In present day Japan, there are various religions, but Shinto and Buddhism are the two major ones and have many believers. These two religions have deep influences upon the daily life, customs and seasonal activities, such as festivals of the Japanese. For instance, on New Year Day, Japanese go to the Buddhist temples or to the Shinto shrines for Hatsumode or New Year s Day worship and pray for good luck for the coming year. Wedding ceremonies and the rites performed when a child is born are mostly held according to Shinto rituals.

On the other hand, funeral rites and the equinoctial or Bon festival prayers, to appease the spirits of departed ancestors, are performed according to Buddhist religious rites. On this basis, it can be said that, in general, fortunate and happy events are celebrated in the Shinto religious way, while unfortunate and sad events in the Buddhist way. Ordinary Japanese, who do not even profess any religion, follow this practice.

According to one statistical survey, the Japanese have a low rate of interest in or devotion to religion on the world ranking scale. The survey, conducted by government over a twenty-year period, indicated that 65% – 75% of the Japanese do not profess any religion. Therefore, even if religious population is high, the majority may be believers in name only. There are a few real believers but many people have interest and participate in religious rituals and practices, this is the relationship between the Japanese of today and religion.

Lee : Oh! what a big crowd! Zuibun hito ga ooi desune.

Tanaka : Yes, aren t there a lot of people? All of them have come for “Hatsumode”. The early comers start coming as early as midnight. Eee! Tsugoi deshou. Mina, hatsomoude no hitotachi desu. Hayai hito wa yunaka no 12ji goro kara kurun desuyo.

Lee : Really? I thought that the Japanese didn’t have any interest in religion. But now, I feel they are religious after all. Tanaka san! Do you often go to pray at the shrine?

Hee! Nihon jin wa shuukyou ni kanshin ga nai to omotte imashita ga. Kyou wa mina nesshin ni oinorishite imasune. Tanaka san wa yoku jinjya ni kurun desuka.

Tanaka : No! I am ashamed to say that I too am only a worshipper on New Year s day. Iie! Watashi mo oshougatsu dake no shinjya de, chotto hazukashi desu.

Lee : They are throwing money in there and praying. What are they praying for? Asoko de wa okane o nageirete, nani o oinorishite irun desuka.

Tanaka : They are praying for good health and good luck for the family during the coming year. I also prayed myself for the recovery of my mother who is ill. Kotoshi ichinen no kazoku no kenkou ya kouun deshou. Watashi wa haha no byoki ga naoruyou ni oinorishimashita.

Lee : Did you? Then I too will pray that this year I‘ll be able to find a good wife. . Sou desuka. Jya! Watashi mo ii kekkonaite ga mitsukaruyou ni oinorishimasu.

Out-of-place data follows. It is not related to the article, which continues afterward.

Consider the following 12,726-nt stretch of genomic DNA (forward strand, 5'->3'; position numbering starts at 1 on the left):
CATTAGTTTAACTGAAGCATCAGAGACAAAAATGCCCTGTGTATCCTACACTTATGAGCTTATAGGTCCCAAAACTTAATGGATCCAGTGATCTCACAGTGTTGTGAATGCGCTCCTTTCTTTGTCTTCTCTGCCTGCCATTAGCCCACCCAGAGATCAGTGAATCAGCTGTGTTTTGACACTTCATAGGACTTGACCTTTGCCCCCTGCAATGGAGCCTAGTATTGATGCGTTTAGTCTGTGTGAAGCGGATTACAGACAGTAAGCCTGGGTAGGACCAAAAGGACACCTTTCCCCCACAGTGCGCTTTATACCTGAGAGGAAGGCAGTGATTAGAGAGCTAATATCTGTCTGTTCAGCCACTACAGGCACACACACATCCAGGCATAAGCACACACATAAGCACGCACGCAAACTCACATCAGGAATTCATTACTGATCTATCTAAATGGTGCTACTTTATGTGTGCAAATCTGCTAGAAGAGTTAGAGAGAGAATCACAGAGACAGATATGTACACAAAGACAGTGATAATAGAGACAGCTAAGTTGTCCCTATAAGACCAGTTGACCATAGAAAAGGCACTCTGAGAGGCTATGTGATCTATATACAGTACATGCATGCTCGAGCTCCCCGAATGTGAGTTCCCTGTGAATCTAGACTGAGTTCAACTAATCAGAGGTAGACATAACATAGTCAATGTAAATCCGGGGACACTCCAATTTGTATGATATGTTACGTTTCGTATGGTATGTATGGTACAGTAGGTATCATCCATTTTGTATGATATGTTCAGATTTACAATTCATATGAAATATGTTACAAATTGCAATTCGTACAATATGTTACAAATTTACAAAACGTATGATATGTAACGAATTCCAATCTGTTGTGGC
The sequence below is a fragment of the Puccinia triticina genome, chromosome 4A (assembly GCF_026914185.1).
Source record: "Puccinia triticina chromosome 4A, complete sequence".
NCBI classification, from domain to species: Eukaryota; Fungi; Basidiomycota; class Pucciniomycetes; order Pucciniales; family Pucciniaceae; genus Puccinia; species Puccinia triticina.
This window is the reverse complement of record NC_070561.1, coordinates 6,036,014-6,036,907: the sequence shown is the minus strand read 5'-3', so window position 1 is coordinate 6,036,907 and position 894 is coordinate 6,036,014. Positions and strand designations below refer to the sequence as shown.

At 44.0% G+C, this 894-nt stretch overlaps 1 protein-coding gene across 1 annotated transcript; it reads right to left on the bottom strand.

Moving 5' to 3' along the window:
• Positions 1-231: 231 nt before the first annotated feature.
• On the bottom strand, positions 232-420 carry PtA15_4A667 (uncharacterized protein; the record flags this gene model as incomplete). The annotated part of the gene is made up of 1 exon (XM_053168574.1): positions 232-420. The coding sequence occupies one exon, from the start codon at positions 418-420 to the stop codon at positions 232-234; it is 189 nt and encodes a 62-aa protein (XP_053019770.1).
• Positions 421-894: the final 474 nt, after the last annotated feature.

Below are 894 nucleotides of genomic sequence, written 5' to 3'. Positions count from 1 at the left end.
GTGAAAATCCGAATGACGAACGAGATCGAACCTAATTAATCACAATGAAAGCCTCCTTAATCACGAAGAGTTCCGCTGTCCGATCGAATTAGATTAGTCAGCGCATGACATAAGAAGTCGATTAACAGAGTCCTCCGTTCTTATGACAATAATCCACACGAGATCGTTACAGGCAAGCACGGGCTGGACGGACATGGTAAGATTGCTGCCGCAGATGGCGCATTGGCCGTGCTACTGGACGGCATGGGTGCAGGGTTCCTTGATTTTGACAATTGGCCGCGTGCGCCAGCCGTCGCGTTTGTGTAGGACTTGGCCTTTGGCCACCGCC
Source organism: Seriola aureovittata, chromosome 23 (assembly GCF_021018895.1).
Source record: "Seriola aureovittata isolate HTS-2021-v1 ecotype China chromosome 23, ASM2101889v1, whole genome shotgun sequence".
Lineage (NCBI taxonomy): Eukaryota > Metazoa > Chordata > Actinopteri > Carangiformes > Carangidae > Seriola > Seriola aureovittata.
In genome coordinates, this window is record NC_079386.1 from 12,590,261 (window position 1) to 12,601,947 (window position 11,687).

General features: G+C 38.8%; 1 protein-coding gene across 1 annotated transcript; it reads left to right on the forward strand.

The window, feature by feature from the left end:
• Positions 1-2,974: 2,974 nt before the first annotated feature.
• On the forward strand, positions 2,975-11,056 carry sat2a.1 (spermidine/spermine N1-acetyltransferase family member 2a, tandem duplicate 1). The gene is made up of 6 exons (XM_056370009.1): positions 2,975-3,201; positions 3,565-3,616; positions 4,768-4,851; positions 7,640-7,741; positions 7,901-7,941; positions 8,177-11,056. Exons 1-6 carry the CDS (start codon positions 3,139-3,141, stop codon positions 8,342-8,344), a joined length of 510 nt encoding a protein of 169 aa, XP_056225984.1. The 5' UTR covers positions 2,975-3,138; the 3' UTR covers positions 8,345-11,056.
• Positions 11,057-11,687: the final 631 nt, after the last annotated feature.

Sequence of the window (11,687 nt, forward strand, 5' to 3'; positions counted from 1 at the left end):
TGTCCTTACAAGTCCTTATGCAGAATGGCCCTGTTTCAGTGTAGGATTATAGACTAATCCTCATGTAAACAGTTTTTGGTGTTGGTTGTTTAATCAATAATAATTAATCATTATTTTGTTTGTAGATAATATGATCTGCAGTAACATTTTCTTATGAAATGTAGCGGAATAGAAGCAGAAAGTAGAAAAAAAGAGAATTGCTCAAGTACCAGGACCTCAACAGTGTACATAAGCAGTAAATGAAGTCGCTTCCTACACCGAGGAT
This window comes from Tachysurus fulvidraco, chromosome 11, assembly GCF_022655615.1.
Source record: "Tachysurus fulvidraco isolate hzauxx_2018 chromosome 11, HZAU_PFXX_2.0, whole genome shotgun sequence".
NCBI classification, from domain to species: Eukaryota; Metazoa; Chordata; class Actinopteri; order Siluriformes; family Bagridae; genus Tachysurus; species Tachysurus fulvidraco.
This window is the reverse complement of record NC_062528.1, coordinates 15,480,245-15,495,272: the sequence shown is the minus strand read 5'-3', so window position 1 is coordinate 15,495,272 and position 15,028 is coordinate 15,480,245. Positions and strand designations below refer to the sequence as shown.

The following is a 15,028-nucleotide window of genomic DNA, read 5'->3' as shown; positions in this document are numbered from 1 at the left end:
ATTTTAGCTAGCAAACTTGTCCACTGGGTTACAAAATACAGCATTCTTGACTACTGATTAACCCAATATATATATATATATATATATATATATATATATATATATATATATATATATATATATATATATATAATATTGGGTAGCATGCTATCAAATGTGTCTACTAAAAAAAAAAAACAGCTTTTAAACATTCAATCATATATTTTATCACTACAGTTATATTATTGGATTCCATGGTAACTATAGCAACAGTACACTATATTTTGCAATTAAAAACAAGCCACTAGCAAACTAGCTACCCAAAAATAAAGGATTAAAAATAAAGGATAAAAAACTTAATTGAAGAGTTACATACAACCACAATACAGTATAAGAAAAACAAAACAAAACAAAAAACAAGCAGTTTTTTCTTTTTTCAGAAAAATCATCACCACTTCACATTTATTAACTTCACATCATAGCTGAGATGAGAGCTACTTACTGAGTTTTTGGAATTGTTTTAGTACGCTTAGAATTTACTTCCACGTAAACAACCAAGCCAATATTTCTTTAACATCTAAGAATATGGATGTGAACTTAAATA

Extracted: Japan Today Book

By: En. A. Aziz Y. Kamaruddin

“Kaizen” is the Japanese word for ‘improvement’. It pertains to continuous improvement, whether in personal life, home life, social life or working life. Kaizen has even been credited as the key to Japan’s competitive success.

How important is continuous improvement to you in your personal life? Should you aim to be a better person, day by day, at the rate of 1% a day? Or just on one special day in a year, you increase your ability by 100%? Which do you think is easier – 1% a day improvement for 365 days? Or 365% on 31st December (so that you can relax and ‘enjoy’ life the rest of the previous 364 days?). When you improve yourself by 1% everyday, don’t you think you will be awesome after a year? When you make ‘improvement’ a habit, will it become more difficult or easier for you, as time goes on? I attended a 4-day business seminar (conducted by a multi-millionaire), in Singapore in June 2008 at the Singapore Exposition Centre. About 2,000 participants from Singapore, Malaysia, Indonesia, Thailand, Hong Kong, Philippines, Taiwan, Australia, India and Maldives attended.

At the seminar, I met two millionaires – one from Maldives and the other from Singapore. I asked them why they were attending a business seminar, when they are already successful in their businesses. Both replied that they were looking for new ideas that could improve their business results. If millionaires
are willing to attend training programs to improve their knowledge (to improve their results), shouldn’t you also?

In organizations with enlightened Human Resource Management departments, continuous training is critical to their organizations’ continuous drive for excellence. Formalized (out of the office) training, usually at least 5 days in a year, is planned for all staff. Informal (on the job) training is provided by constant job rotation (i.e. on average, two years in one job, before being assigned another job). An accountant could be transferred to the Information Technology department for two years on a project. An engineer could be assigned to the Human Resource department for two years, to be in-charge